As one of the original 11 RDLOs, Kay was instrumental in the extension of the program and was invited by Canberra to be a part of the select committee to from DCO’s (Disability Coordination Officers) for the TAFE sector. Kay was part of the consultative group to bring these two groups together to its eventual evolution into the current NDCO program in 2005.
Kay has also been very actively involved in the development of practitioner associations. She was a member of the steering committee to establish DEAN Inc., a professional association in NSW and the ACT, and served on the Management Committee for many years holding a number of executive positions. She was integral to the establishment and implementation of the DEAN Professional Development Program and administered the NSW Disability List for many years. Later Kay assisted DEAN to become ATEND NSW a state chapter of ATEND National.
Kay has also been involved with the following:
- Executive member of the Australian Association of Special Education
- Was a student equity officer when equity became a ‘thing’ and made changes for students with disability, piloted strategies and led working parties with NSW ACT universities
- Executive member of UDAN (University Disability Alliance Network) and helped form TEDCA (Tertiary Education Disability Consultants Alliance) all of which were pre cursers to todays ATEND.
- Led the roll out of the Educational Access Scheme
- Member of the University Admission Centre (UAC) advisory on disabilities
- Establishment of DEAG Hunter and Central Coast
- Developed support the supporters, supporting business who employed students and people with disability
- Apart of the NDIS trial rollout in the Newcastle region
- Piloted strategies in disadvantaged high schools
Kay has presented papers at many Pathways and conferences and has always been a very strong advocate for students to attain accessibility to higher education and graduate employment. Kay has also been a strong advocate for the professional development for disability practitioners and the importance of a professional association such as ATEND and has attended every Pathways since she assisted with its inception.
Kay’s contribution to people with disability and the educational sector has been very significant and has been a champion for substantial change, growth, and development over many years. Kay has influenced professional practice and training and has been an agent for the acceptance of access and inclusion for people with disabilities among academics, Government Departments and the wider community and has commanded respect and admiration from her peers.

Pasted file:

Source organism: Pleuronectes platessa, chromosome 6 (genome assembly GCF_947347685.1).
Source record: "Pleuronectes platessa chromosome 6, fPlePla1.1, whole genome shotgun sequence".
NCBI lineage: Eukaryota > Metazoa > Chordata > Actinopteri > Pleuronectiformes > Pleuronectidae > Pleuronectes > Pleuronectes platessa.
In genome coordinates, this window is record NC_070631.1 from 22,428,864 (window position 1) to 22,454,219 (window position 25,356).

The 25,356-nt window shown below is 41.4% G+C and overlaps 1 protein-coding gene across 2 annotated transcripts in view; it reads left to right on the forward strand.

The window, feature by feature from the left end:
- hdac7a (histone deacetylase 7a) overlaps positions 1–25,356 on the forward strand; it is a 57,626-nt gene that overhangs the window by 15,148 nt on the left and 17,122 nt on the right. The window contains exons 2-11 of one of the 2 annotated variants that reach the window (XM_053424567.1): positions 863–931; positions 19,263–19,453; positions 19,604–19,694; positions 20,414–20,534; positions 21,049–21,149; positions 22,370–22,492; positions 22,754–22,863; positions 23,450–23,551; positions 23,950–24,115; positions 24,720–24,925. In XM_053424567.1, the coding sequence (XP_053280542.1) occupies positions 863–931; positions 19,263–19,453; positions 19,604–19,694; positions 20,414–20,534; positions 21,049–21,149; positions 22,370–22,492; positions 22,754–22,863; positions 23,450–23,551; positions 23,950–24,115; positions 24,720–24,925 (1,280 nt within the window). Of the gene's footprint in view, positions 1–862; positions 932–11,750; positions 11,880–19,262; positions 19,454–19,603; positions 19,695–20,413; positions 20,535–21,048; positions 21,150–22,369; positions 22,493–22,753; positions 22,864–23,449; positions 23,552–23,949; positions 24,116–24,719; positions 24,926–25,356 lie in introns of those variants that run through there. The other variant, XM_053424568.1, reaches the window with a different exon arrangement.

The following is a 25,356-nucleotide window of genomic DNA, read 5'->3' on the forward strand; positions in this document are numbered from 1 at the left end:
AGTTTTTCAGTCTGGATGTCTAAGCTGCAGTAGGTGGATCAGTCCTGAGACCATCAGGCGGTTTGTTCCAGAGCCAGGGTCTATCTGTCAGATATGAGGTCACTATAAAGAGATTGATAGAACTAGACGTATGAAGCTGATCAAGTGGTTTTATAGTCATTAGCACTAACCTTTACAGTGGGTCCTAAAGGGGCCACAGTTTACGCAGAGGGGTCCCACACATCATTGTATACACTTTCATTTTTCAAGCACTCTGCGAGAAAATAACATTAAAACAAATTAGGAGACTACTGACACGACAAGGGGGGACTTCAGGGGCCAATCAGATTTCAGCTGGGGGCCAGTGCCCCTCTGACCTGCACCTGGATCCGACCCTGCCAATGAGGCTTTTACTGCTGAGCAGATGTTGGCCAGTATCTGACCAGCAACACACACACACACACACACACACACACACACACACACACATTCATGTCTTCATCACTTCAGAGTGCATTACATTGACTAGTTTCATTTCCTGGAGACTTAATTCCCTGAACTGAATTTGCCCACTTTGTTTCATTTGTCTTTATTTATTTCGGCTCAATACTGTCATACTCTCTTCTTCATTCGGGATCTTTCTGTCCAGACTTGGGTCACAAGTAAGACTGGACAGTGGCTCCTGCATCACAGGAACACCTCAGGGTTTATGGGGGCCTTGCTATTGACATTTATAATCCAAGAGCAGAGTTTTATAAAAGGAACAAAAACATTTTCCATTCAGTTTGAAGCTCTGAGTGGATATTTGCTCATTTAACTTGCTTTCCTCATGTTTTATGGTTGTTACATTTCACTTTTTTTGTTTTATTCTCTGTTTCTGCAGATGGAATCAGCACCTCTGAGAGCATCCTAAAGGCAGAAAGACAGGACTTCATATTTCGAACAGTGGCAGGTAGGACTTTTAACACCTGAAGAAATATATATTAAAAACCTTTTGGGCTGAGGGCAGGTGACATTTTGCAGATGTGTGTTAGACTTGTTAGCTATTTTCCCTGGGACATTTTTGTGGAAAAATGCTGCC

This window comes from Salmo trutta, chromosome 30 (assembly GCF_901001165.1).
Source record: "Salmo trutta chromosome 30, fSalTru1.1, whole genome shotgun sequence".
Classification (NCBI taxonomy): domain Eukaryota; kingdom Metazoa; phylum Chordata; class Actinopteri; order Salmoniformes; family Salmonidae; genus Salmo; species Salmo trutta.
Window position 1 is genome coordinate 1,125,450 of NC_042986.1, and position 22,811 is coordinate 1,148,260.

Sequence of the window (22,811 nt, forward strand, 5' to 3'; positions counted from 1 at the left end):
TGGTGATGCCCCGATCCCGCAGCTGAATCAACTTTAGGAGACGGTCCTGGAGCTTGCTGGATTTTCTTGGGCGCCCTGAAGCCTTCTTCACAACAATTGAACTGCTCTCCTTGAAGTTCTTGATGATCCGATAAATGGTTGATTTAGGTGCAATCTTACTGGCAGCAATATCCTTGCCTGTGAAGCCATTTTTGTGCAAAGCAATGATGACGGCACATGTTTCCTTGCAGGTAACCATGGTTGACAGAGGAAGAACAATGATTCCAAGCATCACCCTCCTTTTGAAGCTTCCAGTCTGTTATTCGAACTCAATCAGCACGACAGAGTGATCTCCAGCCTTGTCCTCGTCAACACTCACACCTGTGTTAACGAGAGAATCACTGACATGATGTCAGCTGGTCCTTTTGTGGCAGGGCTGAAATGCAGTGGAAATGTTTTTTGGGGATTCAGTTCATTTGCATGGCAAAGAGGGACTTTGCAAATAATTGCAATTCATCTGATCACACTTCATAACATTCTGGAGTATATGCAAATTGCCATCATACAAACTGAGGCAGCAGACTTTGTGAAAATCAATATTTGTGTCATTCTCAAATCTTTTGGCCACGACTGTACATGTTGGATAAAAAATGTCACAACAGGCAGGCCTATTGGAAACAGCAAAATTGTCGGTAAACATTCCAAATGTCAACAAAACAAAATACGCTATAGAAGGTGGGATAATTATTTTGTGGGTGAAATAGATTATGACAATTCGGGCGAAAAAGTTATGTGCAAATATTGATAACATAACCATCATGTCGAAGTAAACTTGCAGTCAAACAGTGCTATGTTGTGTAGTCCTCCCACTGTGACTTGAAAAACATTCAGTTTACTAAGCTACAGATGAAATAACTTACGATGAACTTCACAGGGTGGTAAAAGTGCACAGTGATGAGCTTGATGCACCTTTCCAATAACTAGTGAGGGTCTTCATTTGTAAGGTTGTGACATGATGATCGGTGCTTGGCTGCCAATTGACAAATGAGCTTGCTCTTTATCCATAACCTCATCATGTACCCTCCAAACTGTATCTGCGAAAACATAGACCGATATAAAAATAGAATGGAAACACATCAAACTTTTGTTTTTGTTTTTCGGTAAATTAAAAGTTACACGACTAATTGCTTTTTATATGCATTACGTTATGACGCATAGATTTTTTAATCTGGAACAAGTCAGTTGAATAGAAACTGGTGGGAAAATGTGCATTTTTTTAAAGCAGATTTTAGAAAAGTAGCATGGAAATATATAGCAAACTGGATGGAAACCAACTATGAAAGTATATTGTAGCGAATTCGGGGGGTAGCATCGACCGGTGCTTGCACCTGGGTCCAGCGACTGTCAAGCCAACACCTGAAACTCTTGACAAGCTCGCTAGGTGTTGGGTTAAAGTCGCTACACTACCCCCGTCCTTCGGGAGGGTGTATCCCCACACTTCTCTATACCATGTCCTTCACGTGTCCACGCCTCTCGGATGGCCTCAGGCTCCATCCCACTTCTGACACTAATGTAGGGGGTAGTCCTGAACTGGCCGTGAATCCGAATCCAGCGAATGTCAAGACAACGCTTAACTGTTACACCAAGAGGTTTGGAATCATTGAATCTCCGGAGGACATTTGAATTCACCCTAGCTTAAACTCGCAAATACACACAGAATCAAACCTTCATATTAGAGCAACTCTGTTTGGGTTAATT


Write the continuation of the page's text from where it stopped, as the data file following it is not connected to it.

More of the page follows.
The video of the presentations can be found here.
This year's ATEND honorary life membership nominations, Sondra Wibberley and Anna Mungovan were made by Trevor Allan (2014 ATEND Life Member). Both nominations were unanimously endorsed by the ATEND National Committee. The honorary life membership is reserved as an honor to be bestowed by ATEND in recognition of an individual’s outstanding contribution to the objects of ATEND.
Sondra is one of the pioneers of disability services in higher education. She has spent over 25 years as a Disability Adviser at Macquarie University and has been actively involved in various Disability Practitioner Organisations such as UDAN, TEDCA, DEAN, and ATEND. She helped establish TEDCA and its successor ATEND and her contributions to these organisations were consistent and substantial, often taking executive roles and other responsibilities. She has been actively involved in the Roundtable for People with Vision Impairments and Print Disabilities for many years and has maintained her involvement post-retirement.
Sondra's commitment to the cause of inclusion and access for people with disabilities has been strong, consistent, and unwavering. She has been a strong advocate for individuals, but also for inclusive practice, improved policy and procedures, and professional development for practitioners. She has never been reluctant to speak out on the cause of inclusion and access, being prepared to ruffle as many feathers as necessary to achieve her goals on behalf of all people with disability, but especially those with a vision impairment or print disability.
A passionate believer in the rights of all people with disabilities to be able to pursue their goals and aspirations, without unnecessary disadvantage, especially in education, has been the hallmark of her long career. At times she could appear demanding and uncompromising, but this was the result of her determination to foster change and awareness so that accessibility and inclusion became a fundamental part of the way universities think and function.
She started working in the field at a time when every adjustment was a battle to be fought, every system and process was a minefield of inaccessibility and barriers and disability access was a grudging afterthought at best. Sondra has been an agent of changing those attitudes, systems, processes, and policies to where we are today. Even though the journey to universal accessibility is not yet complete, we have come a long way, largely due to the drive, passion, commitment, determination, and sheer hard work of people like Sondra Wibberley.